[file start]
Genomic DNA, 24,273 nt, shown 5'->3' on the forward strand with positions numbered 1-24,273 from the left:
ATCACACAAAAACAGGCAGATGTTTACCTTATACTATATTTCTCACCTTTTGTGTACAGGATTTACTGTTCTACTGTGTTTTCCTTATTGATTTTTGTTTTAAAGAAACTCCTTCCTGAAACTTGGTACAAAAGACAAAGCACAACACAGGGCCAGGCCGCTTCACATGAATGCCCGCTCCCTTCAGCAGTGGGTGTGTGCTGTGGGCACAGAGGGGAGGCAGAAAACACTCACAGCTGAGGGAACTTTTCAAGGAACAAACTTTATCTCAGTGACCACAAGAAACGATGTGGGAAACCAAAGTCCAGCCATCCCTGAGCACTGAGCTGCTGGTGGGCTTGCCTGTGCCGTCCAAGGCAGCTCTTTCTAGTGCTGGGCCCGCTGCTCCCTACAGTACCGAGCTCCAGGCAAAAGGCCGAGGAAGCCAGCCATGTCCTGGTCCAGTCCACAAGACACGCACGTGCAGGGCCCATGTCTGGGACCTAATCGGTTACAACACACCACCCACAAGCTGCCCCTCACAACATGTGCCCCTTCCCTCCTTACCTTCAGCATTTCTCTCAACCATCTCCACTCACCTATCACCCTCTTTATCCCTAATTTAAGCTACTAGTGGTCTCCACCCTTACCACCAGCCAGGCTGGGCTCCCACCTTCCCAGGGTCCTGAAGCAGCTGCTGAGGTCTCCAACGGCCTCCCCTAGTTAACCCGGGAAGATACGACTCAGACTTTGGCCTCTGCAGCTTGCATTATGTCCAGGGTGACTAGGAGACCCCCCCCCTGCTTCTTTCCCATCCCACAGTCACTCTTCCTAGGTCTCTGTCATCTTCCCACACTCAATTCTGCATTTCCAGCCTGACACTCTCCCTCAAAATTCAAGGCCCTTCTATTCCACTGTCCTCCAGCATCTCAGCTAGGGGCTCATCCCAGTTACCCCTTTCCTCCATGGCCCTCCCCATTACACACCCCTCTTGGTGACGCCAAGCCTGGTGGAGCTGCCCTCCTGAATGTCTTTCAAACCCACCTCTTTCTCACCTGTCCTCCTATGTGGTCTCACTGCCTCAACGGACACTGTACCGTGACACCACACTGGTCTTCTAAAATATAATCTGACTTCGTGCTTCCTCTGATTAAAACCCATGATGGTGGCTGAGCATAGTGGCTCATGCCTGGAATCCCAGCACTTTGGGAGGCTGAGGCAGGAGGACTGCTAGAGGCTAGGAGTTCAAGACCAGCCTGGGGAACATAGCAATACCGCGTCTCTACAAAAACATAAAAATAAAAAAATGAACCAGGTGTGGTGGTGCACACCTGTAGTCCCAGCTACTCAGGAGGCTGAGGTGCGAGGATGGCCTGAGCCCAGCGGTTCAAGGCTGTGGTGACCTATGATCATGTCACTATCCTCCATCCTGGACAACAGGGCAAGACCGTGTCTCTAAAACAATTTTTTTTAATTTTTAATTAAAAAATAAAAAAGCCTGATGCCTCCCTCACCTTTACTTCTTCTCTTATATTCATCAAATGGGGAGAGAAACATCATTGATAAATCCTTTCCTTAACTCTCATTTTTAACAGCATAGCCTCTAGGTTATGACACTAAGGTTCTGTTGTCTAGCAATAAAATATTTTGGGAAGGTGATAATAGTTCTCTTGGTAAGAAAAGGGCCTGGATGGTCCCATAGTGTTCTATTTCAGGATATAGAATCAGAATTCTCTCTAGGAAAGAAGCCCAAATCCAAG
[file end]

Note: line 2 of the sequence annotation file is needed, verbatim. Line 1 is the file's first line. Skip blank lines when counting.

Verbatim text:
ATCACACAAAAACAGGCAGATGTTTACCTTATACTATATTTCTCACCTTTTGTGTACAGGATTTACTGTTCTACTGTGTTTTCCTTATTGATTTTTGTTTTAAAGAAACTCCTTCCTGAAACTTGGTACAAAAGACAAAGCACAACACAGGGCCAGGCCGCTTCACATGAATGCCCGCTCCCTTCAGCAGTGGGTGTGTGCTGTGGGCACAGAGGGGAGGCAGAAAACACTCACAGCTGAGGGAACTTTTCAAGGAACAAACTTTATCTCAGTGACCACAAGAAACGATGTGGGAAACCAAAGTCCAGCCATCCCTGAGCACTGAGCTGCTGGTGGGCTTGCCTGTGCCGTCCAAGGCAGCTCTTTCTAGTGCTGGGCCCGCTGCTCCCTACAGTACCGAGCTCCAGGCAAAAGGCCGAGGAAGCCAGCCATGTCCTGGTCCAGTCCACAAGACACGCACGTGCAGGGCCCATGTCTGGGACCTAATCGGTTACAACACACCACCCACAAGCTGCCCCTCACAACATGTGCCCCTTCCCTCCTTACCTTCAGCATTTCTCTCAACCATCTCCACTCACCTATCACCCTCTTTATCCCTAATTTAAGCTACTAGTGGTCTCCACCCTTACCACCAGCCAGGCTGGGCTCCCACCTTCCCAGGGTCCTGAAGCAGCTGCTGAGGTCTCCAACGGCCTCCCCTAGTTAACCCGGGAAGATACGACTCAGACTTTGGCCTCTGCAGCTTGCATTATGTCCAGGGTGACTAGGAGACCCCCCCCCTGCTTCTTTCCCATCCCACAGTCACTCTTCCTAGGTCTCTGTCATCTTCCCACACTCAATTCTGCATTTCCAGCCTGACACTCTCCCTCAAAATTCAAGGCCCTTCTATTCCACTGTCCTCCAGCATCTCAGCTAGGGGCTCATCCCAGTTACCCCTTTCCTCCATGGCCCTCCCCATTACACACCCCTCTTGGTGACGCCAAGCCTGGTGGAGCTGCCCTCCTGAATGTCTTTCAAACCCACCTCTTTCTCACCTGTCCTCCTATGTGGTCTCACTGCCTCAACGGACACTGTACCGTGACACCACACTGGTCTTCTAAAATATAATCTGACTTCGTGCTTCCTCTGATTAAAACCCATGATGGTGGCTGAGCATAGTGGCTCATGCCTGGAATCCCAGCACTTTGGGAGGCTGAGGCAGGAGGACTGCTAGAGGCTAGGAGTTCAAGACCAGCCTGGGGAACATAGCAATACCGCGTCTCTACAAAAACATAAAAATAAAAAAATGAACCAGGTGTGGTGGTGCACACCTGTAGTCCCAGCTACTCAGGAGGCTGAGGTGCGAGGATGGCCTGAGCCCAGCGGTTCAAGGCTGTGGTGACCTATGATCATGTCACTATCCTCCATCCTGGACAACAGGGCAAGACCGTGTCTCTAAAACAATTTTTTTTAATTTTTAATTAAAAAATAAAAAAGCCTGATGCCTCCCTCACCTTTACTTCTTCTCTTATATTCATCAAATGGGGAGAGAAACATCATTGATAAATCCTTTCCTTAACTCTCATTTTTAACAGCATAGCCTCTAGGTTATGACACTAAGGTTCTGTTGTCTAGCAATAAAATATTTTGGGAAGGTGATAATAGTTCTCTTGGTAAGAAAAGGGCCTGGATGGTCCCATAGTGTTCTATTTCAGGATATAGAATCAGAATTCTCTCTAGGAAAGAAGCCCAAATCCAAG